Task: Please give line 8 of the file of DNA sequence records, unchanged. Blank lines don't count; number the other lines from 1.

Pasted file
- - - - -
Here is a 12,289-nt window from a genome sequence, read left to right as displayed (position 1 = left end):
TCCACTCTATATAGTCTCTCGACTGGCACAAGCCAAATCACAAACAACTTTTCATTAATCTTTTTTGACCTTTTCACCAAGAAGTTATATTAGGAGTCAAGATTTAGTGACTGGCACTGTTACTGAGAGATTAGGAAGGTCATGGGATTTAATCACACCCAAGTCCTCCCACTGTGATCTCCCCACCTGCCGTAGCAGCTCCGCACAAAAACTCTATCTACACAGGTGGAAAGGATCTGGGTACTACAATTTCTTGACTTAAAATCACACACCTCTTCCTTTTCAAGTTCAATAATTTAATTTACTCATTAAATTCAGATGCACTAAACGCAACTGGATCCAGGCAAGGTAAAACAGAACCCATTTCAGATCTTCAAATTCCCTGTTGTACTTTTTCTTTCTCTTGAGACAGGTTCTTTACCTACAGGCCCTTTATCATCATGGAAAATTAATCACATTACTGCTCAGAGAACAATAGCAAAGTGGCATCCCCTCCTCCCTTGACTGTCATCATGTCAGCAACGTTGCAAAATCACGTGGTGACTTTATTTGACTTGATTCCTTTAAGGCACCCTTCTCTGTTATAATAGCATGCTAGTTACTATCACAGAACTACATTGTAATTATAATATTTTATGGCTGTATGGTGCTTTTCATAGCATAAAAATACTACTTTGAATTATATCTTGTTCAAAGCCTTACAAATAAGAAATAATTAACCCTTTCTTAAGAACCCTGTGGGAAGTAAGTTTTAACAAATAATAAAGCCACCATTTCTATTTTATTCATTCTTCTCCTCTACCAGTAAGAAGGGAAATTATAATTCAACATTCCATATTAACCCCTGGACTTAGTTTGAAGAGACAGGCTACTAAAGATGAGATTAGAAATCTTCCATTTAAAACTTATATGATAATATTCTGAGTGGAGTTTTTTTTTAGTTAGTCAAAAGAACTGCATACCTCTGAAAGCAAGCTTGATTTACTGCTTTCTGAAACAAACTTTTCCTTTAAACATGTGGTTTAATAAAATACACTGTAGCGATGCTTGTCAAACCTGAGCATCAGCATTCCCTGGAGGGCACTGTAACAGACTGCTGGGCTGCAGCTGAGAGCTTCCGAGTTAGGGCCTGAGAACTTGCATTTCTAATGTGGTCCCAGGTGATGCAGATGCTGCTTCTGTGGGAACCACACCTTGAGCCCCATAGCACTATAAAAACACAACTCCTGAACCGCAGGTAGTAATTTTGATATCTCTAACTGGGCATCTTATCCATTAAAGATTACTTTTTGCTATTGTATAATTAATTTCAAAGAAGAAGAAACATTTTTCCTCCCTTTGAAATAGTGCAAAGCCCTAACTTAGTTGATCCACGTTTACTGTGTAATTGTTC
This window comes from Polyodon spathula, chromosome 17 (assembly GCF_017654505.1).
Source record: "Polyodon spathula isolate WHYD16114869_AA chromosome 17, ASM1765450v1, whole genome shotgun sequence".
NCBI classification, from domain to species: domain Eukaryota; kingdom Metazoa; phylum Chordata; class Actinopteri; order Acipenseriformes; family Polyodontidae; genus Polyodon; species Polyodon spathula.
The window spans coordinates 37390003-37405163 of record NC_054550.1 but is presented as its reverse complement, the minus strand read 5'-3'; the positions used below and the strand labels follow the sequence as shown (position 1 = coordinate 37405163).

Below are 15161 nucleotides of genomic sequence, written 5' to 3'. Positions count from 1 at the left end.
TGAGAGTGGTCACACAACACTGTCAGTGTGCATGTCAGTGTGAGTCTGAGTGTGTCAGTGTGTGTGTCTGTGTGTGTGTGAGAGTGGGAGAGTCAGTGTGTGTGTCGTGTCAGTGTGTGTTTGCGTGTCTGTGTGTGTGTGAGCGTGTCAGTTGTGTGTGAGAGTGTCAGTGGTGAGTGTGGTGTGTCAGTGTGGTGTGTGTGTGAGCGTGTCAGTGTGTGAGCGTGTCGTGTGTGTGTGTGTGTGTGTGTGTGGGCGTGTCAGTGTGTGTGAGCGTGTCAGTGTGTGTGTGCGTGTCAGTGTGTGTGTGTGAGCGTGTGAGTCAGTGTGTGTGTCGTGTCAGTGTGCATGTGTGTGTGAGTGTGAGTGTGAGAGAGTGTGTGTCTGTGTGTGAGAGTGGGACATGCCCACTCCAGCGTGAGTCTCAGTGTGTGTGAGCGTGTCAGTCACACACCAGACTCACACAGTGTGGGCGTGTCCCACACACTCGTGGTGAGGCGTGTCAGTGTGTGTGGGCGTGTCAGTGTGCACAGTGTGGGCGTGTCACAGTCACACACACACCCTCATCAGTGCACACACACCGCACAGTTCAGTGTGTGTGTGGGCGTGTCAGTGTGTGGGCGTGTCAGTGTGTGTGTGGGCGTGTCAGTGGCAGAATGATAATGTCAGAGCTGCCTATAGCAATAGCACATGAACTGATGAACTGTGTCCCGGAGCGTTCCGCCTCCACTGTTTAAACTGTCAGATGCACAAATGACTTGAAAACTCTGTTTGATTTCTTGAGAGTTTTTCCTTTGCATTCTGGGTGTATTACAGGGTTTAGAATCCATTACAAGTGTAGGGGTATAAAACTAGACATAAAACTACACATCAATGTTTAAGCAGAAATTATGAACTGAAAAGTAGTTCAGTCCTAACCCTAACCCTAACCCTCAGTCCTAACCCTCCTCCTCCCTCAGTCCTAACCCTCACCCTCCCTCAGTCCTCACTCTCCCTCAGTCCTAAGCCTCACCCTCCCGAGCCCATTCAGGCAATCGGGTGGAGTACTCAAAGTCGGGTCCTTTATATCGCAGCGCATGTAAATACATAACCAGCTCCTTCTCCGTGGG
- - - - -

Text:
TGAGAGTGGTCACACAACACTGTCAGTGTGCATGTCAGTGTGAGTCTGAGTGTGTCAGTGTGTGTGTCTGTGTGTGTGTGAGAGTGGGAGAGTCAGTGTGTGTGTCGTGTCAGTGTGTGTTTGCGTGTCTGTGTGTGTGTGAGCGTGTCAGTTGTGTGTGAGAGTGTCAGTGGTGAGTGTGGTGTGTCAGTGTGGTGTGTGTGTGAGCGTGTCAGTGTGTGAGCGTGTCGTGTGTGTGTGTGTGTGTGTGTGTGGGCGTGTCAGTGTGTGTGAGCGTGTCAGTGTGTGTGTGCGTGTCAGTGTGTGTGTGTGAGCGTGTGAGTCAGTGTGTGTGTCGTGTCAGTGTGCATGTGTGTGTGAGTGTGAGTGTGAGAGAGTGTGTGTCTGTGTGTGAGAGTGGGACATGCCCACTCCAGCGTGAGTCTCAGTGTGTGTGAGCGTGTCAGTCACACACCAGACTCACACAGTGTGGGCGTGTCCCACACACTCGTGGTGAGGCGTGTCAGTGTGTGTGGGCGTGTCAGTGTGCACAGTGTGGGCGTGTCACAGTCACACACACACCCTCATCAGTGCACACACACCGCACAGTTCAGTGTGTGTGTGGGCGTGTCAGTGTGTGGGCGTGTCAGTGTGTGTGTGGGCGTGTCAGTGGCAGAATGATAATGTCAGAGCTGCCTATAGCAATAGCACATGAACTGATGAACTGTGTCCCGGAGCGTTCCGCCTCCACTGTTTAAACTGTCAGATGCACAAATGACTTGAAAACTCTGTTTGATTTCTTGAGAGTTTTTCCTTTGCATTCTGGGTGTATTACAGGGTTTAGAATCCATTACAAGTGTAGGGGTATAAAACTAGACATAAAACTACACATCAATGTTTAAGCAGAAATTATGAACTGAAAAGTAGTTCAGTCCTAACCCTAACCCTAACCCTCAGTCCTAACCCTCCTCCTCCCTCAGTCCTAACCCTCACCCTCCCTCAGTCCTCACTCTCCCTCAGTCCTAAGCCTCACCCTCCCGAGCCCATTCAGGCAATCGGGTGGAGTACTCAAAGTCGGGTCCTTTATATCGCAGCGCATGTAAATACATAACCAGCTCCTTCTCCGTGGG